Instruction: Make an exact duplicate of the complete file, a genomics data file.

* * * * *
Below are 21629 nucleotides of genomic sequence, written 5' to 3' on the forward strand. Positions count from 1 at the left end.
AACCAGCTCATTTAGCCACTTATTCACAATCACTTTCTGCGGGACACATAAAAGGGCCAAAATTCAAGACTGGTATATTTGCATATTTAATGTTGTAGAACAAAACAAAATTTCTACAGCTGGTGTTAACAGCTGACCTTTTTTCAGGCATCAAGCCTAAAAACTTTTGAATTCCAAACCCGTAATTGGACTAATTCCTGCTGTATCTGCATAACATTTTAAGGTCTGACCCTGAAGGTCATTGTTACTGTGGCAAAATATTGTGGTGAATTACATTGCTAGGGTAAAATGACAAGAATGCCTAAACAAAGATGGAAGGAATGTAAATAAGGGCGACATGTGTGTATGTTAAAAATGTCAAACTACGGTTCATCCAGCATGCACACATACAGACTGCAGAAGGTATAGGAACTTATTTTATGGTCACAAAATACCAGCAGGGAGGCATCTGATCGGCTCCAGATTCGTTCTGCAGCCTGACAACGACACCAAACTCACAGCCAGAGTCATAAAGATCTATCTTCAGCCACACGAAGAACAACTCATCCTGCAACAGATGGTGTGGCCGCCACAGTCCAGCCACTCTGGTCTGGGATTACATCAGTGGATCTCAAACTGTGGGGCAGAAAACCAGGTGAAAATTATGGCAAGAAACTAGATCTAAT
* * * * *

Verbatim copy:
Below are 21629 nucleotides of genomic sequence, written 5' to 3' on the forward strand. Positions count from 1 at the left end.
AACCAGCTCATTTAGCCACTTATTCACAATCACTTTCTGCGGGACACATAAAAGGGCCAAAATTCAAGACTGGTATATTTGCATATTTAATGTTGTAGAACAAAACAAAATTTCTACAGCTGGTGTTAACAGCTGACCTTTTTTCAGGCATCAAGCCTAAAAACTTTTGAATTCCAAACCCGTAATTGGACTAATTCCTGCTGTATCTGCATAACATTTTAAGGTCTGACCCTGAAGGTCATTGTTACTGTGGCAAAATATTGTGGTGAATTACATTGCTAGGGTAAAATGACAAGAATGCCTAAACAAAGATGGAAGGAATGTAAATAAGGGCGACATGTGTGTATGTTAAAAATGTCAAACTACGGTTCATCCAGCATGCACACATACAGACTGCAGAAGGTATAGGAACTTATTTTATGGTCACAAAATACCAGCAGGGAGGCATCTGATCGGCTCCAGATTCGTTCTGCAGCCTGACAACGACACCAAACTCACAGCCAGAGTCATAAAGATCTATCTTCAGCCACACGAAGAACAACTCATCCTGCAACAGATGGTGTGGCCGCCACAGTCCAGCCACTCTGGTCTGGGATTACATCAGTGGATCTCAAACTGTGGGGCAGAAAACCAGGTGAAAATTATGGCAAGAAACTAGATCTAAT